There are instances of violations of the constitution. During the 2017 elections, the CPN-UML emerged as the largest party. The party chair, KP Sharma Oli, claimed that he would form a government without becoming the party leader by challenging the constitution. After forming the government, Prime Minister Oli inducted Yubaraj Khatiwada, not a lawmaker, into the government as Finance Minister. As per the constitution, a non-lawmaker can be made a minister for six months but during the period they should be a lawmaker, failing which they cease to be the minister. But even after the expiration of six months, Khatiwada was reappointed as Finance Minister as a flagrant challenge to the constitution. However, his appointment was stayed by the Supreme Court. 

Oli dissolved the House of Representatives (HoR) twice. When he first dissolved the HoR for the first time, citing lack of cooperation from within the government and the HoR, the Supreme Court reinstated the HoR. At the time, he cited the Constitution of 1990, which had provision for granting the prerogative to the Prime Minister to dissolve the Parliament. But the present constitution does not have such a provision. The constitution stipulates that the HoR can be dissolved if the Prime Minister fails to secure a vote of confidence or if a new Prime Minister cannot be appointed.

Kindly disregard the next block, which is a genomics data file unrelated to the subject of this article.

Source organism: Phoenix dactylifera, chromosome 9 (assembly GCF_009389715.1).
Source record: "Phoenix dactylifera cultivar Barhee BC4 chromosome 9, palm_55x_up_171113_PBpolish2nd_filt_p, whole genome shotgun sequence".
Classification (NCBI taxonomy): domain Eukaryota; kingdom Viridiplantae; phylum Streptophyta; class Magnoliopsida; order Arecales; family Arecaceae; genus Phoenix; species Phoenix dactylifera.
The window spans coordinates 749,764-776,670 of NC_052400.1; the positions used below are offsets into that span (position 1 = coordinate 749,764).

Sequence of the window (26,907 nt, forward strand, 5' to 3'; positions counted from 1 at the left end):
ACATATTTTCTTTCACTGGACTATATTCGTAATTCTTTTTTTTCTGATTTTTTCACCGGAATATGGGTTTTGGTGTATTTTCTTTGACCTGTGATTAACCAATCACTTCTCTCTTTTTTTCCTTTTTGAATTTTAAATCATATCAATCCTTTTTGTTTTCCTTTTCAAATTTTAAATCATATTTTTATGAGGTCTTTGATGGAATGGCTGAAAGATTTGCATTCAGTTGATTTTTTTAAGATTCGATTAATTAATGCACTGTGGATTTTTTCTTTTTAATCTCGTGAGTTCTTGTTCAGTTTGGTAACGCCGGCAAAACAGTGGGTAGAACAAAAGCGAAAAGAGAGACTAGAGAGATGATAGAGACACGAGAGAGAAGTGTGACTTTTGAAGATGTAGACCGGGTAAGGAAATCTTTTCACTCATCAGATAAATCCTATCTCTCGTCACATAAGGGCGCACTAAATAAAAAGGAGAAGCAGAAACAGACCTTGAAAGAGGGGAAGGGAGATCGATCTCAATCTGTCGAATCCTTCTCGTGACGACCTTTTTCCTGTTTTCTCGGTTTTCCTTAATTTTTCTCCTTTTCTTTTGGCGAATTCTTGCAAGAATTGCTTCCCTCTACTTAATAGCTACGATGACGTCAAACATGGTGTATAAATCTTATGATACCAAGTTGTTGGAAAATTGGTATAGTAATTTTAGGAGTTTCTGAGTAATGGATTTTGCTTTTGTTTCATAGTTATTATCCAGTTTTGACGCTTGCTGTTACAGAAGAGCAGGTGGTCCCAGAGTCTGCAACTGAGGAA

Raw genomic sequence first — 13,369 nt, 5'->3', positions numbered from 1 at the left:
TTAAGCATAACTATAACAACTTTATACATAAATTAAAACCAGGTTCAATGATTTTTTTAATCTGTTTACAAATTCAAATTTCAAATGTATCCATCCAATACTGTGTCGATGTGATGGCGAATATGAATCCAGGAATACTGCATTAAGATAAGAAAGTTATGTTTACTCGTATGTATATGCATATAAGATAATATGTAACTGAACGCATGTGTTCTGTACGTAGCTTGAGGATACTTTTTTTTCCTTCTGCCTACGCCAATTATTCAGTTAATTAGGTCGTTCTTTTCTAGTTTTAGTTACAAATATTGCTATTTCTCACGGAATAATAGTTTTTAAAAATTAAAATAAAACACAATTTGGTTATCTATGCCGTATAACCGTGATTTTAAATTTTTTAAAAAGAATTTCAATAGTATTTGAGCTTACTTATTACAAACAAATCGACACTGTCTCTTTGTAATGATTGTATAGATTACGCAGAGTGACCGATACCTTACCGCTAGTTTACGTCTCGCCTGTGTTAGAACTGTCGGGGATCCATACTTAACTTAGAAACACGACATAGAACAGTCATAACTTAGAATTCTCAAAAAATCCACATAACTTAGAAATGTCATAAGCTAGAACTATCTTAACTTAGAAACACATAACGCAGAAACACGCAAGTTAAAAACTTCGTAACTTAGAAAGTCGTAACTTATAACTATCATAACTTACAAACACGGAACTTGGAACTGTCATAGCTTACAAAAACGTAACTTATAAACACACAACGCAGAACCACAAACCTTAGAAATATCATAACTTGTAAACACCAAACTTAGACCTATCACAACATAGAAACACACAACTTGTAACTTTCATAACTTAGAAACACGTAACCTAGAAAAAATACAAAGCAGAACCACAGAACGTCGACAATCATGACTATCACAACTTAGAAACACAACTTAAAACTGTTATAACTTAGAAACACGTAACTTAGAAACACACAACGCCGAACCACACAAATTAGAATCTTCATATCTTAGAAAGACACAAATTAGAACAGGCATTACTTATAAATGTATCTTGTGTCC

House dissolution 

The then Premier Oli again dissolved the HoR but he got a blow when the dissolution was again invalidated by the Supreme Court. At the time, the CPN, a merged party consisting of the CPN-UML and the CPN-Maoist Centre, had almost a two-thirds majority in the HoR.  At the provincial and local levels, too, there were violations of the constitution. The provinces and local bodies enacted their own laws regarding remunerations and allowances to their office-bearers, which had to be rescinded later as the constitution has no such provision. 

As per the constitution, laws regarding implementing the constitution shall be formulated within three years. But there are many laws galore that need to be formulated. The Civil Service Bill, for example, is still being discussed in the HoR. Likewise, for lack of umbrella laws, the laws regarding concurrent powers for the provinces and local bodies are still in limbo. The local bodies have not formed local courts as per the constitution. 

There are, however, judicial committees, but such committees cannot provide effective services for service-seekers. In a similar vein, the provinces cannot levy tax without the consent of the federal government. There are several roadblocks to fully implementing the constitution. Instead of engaging in Mission 84, the government and the political parties should work in tandem to formulate necessary laws and implement various constitutional provisions to fully implement the constitution in earnest. 

(Maharjan has been regularly writing on contemporary issues for this daily since 2000.)